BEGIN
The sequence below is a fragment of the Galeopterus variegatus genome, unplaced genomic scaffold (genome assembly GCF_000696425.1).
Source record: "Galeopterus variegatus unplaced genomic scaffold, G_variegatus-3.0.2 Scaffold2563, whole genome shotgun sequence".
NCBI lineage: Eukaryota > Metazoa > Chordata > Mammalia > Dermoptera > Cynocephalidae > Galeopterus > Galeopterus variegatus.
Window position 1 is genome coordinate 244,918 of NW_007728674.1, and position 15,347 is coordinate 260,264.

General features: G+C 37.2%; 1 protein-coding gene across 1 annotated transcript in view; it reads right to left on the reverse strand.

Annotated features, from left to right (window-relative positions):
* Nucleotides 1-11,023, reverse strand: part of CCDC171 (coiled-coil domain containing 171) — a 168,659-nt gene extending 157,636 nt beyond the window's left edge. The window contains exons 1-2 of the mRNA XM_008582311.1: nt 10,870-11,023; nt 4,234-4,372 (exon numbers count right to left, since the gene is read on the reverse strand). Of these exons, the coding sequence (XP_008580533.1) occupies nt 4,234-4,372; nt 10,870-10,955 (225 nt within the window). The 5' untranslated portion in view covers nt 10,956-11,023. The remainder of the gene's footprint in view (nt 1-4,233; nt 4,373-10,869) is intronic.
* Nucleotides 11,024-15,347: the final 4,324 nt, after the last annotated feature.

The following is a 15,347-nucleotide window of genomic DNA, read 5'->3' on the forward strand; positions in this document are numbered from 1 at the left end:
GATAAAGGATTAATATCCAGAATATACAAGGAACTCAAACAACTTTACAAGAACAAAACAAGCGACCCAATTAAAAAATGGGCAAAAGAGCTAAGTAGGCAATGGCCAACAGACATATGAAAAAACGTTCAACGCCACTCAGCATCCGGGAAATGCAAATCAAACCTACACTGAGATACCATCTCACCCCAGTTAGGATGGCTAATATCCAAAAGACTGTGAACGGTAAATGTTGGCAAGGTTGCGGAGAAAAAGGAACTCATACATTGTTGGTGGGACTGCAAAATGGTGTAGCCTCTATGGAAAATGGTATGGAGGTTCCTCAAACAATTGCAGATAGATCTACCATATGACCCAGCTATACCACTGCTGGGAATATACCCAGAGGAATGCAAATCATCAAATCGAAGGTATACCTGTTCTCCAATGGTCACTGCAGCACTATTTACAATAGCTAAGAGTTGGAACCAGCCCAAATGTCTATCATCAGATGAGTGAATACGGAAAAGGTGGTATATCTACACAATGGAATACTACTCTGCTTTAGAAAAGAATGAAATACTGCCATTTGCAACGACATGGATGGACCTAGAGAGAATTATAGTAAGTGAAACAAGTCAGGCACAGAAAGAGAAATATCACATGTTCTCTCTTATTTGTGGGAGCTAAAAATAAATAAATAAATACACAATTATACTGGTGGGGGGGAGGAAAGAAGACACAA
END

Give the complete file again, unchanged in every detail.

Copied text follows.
The sequence below is a fragment of the Galeopterus variegatus genome, unplaced genomic scaffold (genome assembly GCF_000696425.1).
Source record: "Galeopterus variegatus unplaced genomic scaffold, G_variegatus-3.0.2 Scaffold2563, whole genome shotgun sequence".
NCBI lineage: Eukaryota > Metazoa > Chordata > Mammalia > Dermoptera > Cynocephalidae > Galeopterus > Galeopterus variegatus.
Window position 1 is genome coordinate 244,918 of NW_007728674.1, and position 15,347 is coordinate 260,264.

General features: G+C 37.2%; 1 protein-coding gene across 1 annotated transcript in view; it reads right to left on the reverse strand.

Annotated features, from left to right (window-relative positions):
* Nucleotides 1-11,023, reverse strand: part of CCDC171 (coiled-coil domain containing 171) — a 168,659-nt gene extending 157,636 nt beyond the window's left edge. The window contains exons 1-2 of the mRNA XM_008582311.1: nt 10,870-11,023; nt 4,234-4,372 (exon numbers count right to left, since the gene is read on the reverse strand). Of these exons, the coding sequence (XP_008580533.1) occupies nt 4,234-4,372; nt 10,870-10,955 (225 nt within the window). The 5' untranslated portion in view covers nt 10,956-11,023. The remainder of the gene's footprint in view (nt 1-4,233; nt 4,373-10,869) is intronic.
* Nucleotides 11,024-15,347: the final 4,324 nt, after the last annotated feature.

The following is a 15,347-nucleotide window of genomic DNA, read 5'->3' on the forward strand; positions in this document are numbered from 1 at the left end:
GATAAAGGATTAATATCCAGAATATACAAGGAACTCAAACAACTTTACAAGAACAAAACAAGCGACCCAATTAAAAAATGGGCAAAAGAGCTAAGTAGGCAATGGCCAACAGACATATGAAAAAACGTTCAACGCCACTCAGCATCCGGGAAATGCAAATCAAACCTACACTGAGATACCATCTCACCCCAGTTAGGATGGCTAATATCCAAAAGACTGTGAACGGTAAATGTTGGCAAGGTTGCGGAGAAAAAGGAACTCATACATTGTTGGTGGGACTGCAAAATGGTGTAGCCTCTATGGAAAATGGTATGGAGGTTCCTCAAACAATTGCAGATAGATCTACCATATGACCCAGCTATACCACTGCTGGGAATATACCCAGAGGAATGCAAATCATCAAATCGAAGGTATACCTGTTCTCCAATGGTCACTGCAGCACTATTTACAATAGCTAAGAGTTGGAACCAGCCCAAATGTCTATCATCAGATGAGTGAATACGGAAAAGGTGGTATATCTACACAATGGAATACTACTCTGCTTTAGAAAAGAATGAAATACTGCCATTTGCAACGACATGGATGGACCTAGAGAGAATTATAGTAAGTGAAACAAGTCAGGCACAGAAAGAGAAATATCACATGTTCTCTCTTATTTGTGGGAGCTAAAAATAAATAAATAAATACACAATTATACTGGTGGGGGGGAGGAAAGAAGACACAA